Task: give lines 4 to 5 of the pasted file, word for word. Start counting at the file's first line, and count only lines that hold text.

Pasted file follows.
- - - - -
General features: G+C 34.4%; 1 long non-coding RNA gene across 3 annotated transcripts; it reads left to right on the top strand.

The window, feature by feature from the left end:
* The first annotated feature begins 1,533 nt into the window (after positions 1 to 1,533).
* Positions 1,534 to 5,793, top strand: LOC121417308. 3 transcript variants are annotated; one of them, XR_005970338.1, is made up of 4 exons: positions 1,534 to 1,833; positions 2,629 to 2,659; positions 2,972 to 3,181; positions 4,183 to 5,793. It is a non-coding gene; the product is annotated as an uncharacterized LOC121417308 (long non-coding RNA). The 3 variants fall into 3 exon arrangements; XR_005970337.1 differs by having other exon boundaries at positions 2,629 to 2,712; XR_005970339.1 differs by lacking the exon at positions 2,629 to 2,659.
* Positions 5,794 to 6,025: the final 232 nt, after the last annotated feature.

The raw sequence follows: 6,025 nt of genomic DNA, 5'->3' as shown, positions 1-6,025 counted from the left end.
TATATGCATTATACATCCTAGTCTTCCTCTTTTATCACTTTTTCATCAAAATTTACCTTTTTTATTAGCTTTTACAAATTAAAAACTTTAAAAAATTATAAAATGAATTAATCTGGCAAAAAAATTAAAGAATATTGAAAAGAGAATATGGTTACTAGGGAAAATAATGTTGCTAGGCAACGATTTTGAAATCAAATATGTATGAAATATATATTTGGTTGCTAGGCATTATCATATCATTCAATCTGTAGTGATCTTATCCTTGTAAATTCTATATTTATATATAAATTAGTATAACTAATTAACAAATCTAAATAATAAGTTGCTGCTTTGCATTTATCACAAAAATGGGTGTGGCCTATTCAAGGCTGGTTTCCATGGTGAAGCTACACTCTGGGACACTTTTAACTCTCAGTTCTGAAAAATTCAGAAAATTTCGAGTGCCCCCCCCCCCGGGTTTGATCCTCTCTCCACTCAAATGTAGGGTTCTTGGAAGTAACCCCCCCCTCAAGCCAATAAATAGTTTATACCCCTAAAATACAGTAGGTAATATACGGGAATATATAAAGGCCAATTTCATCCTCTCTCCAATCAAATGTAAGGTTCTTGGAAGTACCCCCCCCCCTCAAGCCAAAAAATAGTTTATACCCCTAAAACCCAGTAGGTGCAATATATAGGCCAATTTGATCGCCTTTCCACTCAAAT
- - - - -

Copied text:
* Positions 1,534 to 5,793, top strand: LOC121417308. 3 transcript variants are annotated; one of them, XR_005970338.1, is made up of 4 exons: positions 1,534 to 1,833; positions 2,629 to 2,659; positions 2,972 to 3,181; positions 4,183 to 5,793. It is a non-coding gene; the product is annotated as an uncharacterized LOC121417308 (long non-coding RNA). The 3 variants fall into 3 exon arrangements; XR_005970337.1 differs by having other exon boundaries at positions 2,629 to 2,712; XR_005970339.1 differs by lacking the exon at positions 2,629 to 2,659.
* Positions 5,794 to 6,025: the final 232 nt, after the last annotated feature.